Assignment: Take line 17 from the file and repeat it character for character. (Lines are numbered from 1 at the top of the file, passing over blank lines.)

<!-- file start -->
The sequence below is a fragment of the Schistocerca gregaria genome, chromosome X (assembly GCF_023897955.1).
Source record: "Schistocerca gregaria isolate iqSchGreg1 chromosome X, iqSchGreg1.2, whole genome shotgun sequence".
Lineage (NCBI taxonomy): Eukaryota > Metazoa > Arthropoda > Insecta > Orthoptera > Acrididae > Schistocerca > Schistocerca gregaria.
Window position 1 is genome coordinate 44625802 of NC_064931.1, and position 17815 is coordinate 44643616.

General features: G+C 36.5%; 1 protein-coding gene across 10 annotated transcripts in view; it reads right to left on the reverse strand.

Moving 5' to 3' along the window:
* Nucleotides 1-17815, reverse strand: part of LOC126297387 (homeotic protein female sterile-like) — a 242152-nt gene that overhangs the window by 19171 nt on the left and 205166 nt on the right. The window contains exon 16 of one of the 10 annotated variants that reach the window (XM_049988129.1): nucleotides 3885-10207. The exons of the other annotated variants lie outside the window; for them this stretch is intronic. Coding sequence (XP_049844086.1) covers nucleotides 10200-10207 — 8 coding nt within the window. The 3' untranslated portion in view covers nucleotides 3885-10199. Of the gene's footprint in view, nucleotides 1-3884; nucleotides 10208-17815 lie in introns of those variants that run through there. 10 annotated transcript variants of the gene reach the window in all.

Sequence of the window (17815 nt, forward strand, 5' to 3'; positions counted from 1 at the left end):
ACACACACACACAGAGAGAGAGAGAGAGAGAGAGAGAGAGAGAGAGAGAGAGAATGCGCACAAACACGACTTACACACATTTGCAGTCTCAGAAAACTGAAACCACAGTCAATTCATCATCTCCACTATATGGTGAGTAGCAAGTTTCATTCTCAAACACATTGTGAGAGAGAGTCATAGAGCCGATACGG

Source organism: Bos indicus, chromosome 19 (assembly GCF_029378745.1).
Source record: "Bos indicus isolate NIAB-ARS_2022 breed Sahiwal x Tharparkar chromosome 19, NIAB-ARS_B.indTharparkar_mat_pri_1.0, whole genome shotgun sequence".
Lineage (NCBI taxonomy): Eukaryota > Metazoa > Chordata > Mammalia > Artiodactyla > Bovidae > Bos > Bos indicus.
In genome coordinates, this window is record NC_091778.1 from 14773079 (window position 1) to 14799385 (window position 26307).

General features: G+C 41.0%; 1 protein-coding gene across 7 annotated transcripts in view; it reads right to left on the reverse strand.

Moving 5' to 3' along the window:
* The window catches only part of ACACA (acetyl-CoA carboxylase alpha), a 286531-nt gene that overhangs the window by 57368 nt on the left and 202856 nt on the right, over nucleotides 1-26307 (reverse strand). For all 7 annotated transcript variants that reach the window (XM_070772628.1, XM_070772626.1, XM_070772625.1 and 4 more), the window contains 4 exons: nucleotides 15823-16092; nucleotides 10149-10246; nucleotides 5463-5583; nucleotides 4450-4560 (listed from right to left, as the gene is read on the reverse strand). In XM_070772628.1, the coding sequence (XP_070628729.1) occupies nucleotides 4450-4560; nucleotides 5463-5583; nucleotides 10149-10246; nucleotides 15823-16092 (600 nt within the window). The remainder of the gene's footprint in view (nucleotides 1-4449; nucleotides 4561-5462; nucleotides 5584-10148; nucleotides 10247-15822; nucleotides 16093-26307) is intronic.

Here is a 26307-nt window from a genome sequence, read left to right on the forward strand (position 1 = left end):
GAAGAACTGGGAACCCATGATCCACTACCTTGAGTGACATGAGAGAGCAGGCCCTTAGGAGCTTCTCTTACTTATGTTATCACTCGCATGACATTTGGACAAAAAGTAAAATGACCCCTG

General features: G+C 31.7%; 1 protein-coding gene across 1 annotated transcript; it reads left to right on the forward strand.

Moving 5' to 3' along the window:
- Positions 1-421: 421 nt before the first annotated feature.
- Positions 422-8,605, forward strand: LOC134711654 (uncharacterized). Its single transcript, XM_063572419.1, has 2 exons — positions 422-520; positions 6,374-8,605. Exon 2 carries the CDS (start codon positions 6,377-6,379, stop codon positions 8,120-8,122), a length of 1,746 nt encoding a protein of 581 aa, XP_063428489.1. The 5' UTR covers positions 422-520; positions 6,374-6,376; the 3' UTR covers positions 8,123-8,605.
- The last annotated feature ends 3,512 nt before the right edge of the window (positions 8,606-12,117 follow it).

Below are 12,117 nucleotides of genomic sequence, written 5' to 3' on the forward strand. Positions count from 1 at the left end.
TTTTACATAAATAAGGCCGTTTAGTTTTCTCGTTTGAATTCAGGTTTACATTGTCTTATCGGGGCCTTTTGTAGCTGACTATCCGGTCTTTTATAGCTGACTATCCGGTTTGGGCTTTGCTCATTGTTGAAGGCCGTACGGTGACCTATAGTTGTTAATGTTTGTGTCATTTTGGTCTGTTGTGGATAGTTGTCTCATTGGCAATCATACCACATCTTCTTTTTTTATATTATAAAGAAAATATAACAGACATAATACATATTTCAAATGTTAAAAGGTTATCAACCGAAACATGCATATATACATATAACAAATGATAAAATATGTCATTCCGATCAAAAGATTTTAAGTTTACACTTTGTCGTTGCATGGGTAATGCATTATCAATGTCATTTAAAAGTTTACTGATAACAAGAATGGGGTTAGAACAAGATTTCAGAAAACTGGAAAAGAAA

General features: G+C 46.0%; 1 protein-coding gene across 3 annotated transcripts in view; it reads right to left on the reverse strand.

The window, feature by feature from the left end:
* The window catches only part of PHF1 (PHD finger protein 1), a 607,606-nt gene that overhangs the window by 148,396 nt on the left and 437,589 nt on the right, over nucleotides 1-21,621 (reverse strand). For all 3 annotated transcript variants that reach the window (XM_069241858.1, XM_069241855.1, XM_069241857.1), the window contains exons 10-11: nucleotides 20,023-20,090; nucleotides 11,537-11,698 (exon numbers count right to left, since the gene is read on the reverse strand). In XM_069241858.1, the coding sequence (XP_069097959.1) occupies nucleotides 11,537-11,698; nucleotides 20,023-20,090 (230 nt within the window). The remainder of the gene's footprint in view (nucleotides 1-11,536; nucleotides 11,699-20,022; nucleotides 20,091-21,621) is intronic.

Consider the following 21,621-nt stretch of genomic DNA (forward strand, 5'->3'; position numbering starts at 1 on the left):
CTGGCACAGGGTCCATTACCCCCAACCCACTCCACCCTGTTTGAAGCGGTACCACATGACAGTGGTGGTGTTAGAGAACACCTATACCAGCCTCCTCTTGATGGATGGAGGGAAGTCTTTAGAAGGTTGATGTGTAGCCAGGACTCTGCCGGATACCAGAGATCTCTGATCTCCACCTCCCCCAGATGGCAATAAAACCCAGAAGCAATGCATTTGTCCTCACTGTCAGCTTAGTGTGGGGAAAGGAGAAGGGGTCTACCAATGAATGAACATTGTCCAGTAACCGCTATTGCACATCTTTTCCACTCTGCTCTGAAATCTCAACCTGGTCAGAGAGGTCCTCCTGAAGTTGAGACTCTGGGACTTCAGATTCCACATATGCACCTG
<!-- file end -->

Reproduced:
Here is a 26307-nt window from a genome sequence, read left to right on the forward strand (position 1 = left end):